By Donna Thornton/News Editor
Etowah County continues to deal with the damage left by an EF3 tornado that struck the Smith’s Institute community near Sardis City on April 28.
Though initially left off the governor’s disaster declaration list, Etowah County has been added, and that should help those who sustained damage in the storm and agencies that assisted them to recoup some of their expenses.
However the needs in the community continue to be great, and those involved in the recovery effort have said the response does not seem to be as great as in other disasters.
The United Way of Etowah issued an appeal for donations earlier this week, and The Chamber, Gadsden-Etowah, President Heather New forwarded that appeal, with her own plea for help for storm victims.
“Please consider helping – at any level that you can. There are so many things I love about my community, but the number one thing that keeps my heart planted deeply in Etowah County is how good the people are here,” New wrote. “I’ve seen overwhelming generosity and extreme devotion to helping your neighbors in the past, and I have faith that we will do it again.”
United Way, VOAD and 211 First Call for Help have opened two additional donation centers to help make it easier for folks to help. In addition to the Future Home of Free Life Church on 255 Main Street, Boaz, donations can be dropped off at:
• United Way of Etowah County – 605 South 4th Street, Gadsden
• CrossPoint Community Church, 2730 Wills Creek Road, Gadsden
The following items are needed:
• non-perishable food
• batteries (all sizes)
• toiletries (toothbrushes, toothpaste, soap, shampoo, deodorant)
• trash bags (prefer the large black trash bags)
• plastic bins
Volunteers are still needed as well, People may call 256-543-4357 to register to volunteer. Remember, scratch and dent cans of food can still be used.
Etowah County Sheriff Todd Entrekin said the volunteer registration site at Bethlehem Baptist Church closed Tuesday afternoon, and the sheriff’s office command post would stay in operation until around 7 p.m. on Friday (May 9).
Entrekin said patrols in the area will continue as long as needed.
There was plenty of praise to go around at the commission’s May 6 work session, for the work put in by county crews, law enforcement, United Way, the American Red Cross, churches in the Smith’s Institute-Sardis City area, and countless volunteers who turned out to help people – often people they did not even know.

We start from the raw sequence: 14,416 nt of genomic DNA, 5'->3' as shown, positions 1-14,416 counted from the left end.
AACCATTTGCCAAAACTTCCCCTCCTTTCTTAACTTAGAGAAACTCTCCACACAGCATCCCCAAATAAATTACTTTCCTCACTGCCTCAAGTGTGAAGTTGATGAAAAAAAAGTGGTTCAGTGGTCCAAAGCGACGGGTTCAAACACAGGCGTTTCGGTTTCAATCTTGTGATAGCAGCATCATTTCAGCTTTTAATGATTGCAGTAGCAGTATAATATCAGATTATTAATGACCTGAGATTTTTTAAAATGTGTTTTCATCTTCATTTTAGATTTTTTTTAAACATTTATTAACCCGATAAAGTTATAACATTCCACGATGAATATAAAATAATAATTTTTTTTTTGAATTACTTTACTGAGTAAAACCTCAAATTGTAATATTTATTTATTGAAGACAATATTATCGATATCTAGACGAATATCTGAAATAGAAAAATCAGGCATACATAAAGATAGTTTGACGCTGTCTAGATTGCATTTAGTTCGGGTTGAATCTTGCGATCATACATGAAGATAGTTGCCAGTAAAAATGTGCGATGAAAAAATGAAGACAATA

“I don’t think I’ve seen a group in a community that gathered together and did more – above and beyond the call of duty,” Etowah County Commissioner Larry Payne said. He said there were 250 volunteers working the day after the tornado and 200 the next day. The numbers dropped as days passed, he said.
Payne said the rural setting of the storm presented some challenges that might not be faced in a city environment – cattle that were out, or chickens killed when chicken houses collapsed.
“It was massive destruction,” he said.
Entrekin said the storm response has exhausted the overtime budget for his office, making if even more critical that a federal disaster declaration included the county so the office will get reimbursement.
Commissioners also discussed purchasing two pieces of grappling equipment to help clear storm debris, such as downed trees, from the right of way. The equipment will cost around $27,000, and would not be reimbursed from federal funds. However, the county would have the equipment for current and future use, and could save on the estimated $150,000 it would cost to contract the clean up work.
Etowah County Chief Administrative Officer Patrick Sims said the county can be reimbursed for the cost of clearing debris from the right of way. Property owners would be responsible for getting debris from their property to the right of way, and that needs to be done as soon as possible. He said the county would need to establish a cut-off time for debris removal, because the level for reimbursement drops as time passes.